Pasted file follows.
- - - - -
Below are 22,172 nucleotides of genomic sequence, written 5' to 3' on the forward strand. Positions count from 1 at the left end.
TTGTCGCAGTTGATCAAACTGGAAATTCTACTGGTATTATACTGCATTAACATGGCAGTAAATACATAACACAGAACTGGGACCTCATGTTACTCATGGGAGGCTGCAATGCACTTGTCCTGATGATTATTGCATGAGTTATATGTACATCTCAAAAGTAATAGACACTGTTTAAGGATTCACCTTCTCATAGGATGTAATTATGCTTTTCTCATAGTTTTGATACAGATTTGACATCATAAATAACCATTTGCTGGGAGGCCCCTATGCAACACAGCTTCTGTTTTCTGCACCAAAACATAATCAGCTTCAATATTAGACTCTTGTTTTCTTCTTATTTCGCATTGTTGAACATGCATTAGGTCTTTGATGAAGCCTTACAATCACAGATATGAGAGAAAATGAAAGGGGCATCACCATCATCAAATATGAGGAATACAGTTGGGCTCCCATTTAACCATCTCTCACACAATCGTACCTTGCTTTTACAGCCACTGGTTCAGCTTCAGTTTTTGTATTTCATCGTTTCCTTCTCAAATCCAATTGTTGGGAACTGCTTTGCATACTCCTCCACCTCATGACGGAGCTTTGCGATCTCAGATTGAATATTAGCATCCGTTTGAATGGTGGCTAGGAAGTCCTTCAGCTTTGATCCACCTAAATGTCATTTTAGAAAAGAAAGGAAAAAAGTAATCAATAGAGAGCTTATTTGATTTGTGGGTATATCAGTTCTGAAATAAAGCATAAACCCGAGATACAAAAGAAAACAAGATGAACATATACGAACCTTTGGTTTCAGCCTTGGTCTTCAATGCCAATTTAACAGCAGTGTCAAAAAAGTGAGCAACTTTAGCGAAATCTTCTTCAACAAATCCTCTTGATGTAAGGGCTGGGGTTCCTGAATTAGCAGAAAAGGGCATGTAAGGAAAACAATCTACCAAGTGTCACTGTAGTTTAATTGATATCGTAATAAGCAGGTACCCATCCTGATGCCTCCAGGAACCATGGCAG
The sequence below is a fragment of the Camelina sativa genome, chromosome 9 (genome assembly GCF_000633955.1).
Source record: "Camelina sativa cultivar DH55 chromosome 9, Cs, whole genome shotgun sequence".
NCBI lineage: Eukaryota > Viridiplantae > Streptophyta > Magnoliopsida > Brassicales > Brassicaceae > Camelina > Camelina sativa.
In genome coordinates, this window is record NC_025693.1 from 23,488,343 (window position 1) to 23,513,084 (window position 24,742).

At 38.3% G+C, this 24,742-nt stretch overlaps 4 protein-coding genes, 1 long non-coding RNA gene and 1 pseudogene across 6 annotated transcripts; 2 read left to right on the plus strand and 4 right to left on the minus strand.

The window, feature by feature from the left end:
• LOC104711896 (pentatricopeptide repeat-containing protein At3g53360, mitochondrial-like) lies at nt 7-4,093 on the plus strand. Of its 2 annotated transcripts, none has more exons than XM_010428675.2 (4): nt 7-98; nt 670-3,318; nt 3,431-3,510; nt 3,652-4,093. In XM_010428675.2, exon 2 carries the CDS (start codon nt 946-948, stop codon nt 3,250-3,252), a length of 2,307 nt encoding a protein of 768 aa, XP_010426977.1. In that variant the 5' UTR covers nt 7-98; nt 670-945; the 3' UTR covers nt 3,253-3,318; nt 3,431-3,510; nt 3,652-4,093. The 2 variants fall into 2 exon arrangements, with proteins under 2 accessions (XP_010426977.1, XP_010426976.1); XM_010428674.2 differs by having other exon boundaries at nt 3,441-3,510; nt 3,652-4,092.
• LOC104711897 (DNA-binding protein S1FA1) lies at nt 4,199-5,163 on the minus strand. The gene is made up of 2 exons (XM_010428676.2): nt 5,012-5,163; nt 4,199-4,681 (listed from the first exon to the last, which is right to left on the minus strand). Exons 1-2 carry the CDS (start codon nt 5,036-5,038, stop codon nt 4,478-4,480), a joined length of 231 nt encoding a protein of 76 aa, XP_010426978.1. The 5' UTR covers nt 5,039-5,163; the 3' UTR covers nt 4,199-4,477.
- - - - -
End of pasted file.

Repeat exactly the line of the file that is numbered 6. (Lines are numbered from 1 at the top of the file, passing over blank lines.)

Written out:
In genome coordinates, this window is record NC_025693.1 from 23,488,343 (window position 1) to 23,513,084 (window position 24,742).